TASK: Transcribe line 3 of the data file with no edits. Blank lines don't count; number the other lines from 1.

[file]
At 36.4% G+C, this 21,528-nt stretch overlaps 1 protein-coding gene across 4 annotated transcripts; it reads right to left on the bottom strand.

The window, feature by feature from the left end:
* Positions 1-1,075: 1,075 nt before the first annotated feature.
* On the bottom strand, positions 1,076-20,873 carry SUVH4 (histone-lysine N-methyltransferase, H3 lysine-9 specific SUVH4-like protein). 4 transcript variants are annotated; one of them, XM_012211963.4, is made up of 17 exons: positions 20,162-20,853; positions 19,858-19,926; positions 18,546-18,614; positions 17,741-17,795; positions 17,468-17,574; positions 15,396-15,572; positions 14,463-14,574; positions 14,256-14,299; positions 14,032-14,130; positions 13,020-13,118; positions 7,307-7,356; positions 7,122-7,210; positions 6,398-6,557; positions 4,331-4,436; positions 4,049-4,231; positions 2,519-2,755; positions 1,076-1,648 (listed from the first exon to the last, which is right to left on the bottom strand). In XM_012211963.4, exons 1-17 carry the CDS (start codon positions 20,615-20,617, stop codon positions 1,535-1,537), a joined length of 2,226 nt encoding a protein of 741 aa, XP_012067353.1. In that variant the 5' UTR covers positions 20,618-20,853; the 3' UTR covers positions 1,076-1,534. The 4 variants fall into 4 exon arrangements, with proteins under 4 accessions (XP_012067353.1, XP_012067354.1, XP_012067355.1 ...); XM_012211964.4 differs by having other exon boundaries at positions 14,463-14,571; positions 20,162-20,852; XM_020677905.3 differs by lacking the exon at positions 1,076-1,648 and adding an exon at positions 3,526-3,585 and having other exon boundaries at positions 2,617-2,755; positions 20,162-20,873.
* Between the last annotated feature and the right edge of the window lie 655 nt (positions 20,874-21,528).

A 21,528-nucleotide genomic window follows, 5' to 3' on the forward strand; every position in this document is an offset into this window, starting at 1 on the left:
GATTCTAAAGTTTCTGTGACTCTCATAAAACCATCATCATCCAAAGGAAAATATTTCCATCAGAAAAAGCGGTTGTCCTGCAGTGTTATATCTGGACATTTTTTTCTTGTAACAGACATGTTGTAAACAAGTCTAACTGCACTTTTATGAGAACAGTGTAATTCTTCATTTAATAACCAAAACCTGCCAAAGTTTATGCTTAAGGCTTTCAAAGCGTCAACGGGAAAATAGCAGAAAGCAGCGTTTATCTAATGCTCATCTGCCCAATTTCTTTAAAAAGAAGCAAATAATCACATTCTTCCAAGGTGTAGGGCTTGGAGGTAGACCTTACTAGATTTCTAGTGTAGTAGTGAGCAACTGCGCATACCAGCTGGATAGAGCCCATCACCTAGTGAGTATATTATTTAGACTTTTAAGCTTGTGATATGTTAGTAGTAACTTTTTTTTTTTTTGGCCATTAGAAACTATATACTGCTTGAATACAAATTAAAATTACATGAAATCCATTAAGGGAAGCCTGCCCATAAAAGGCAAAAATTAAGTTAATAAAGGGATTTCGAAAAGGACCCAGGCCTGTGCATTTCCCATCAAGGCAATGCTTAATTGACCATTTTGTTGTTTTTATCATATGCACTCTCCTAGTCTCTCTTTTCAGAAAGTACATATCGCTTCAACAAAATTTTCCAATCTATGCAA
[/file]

* Positions 1-1,075: 1,075 nt before the first annotated feature.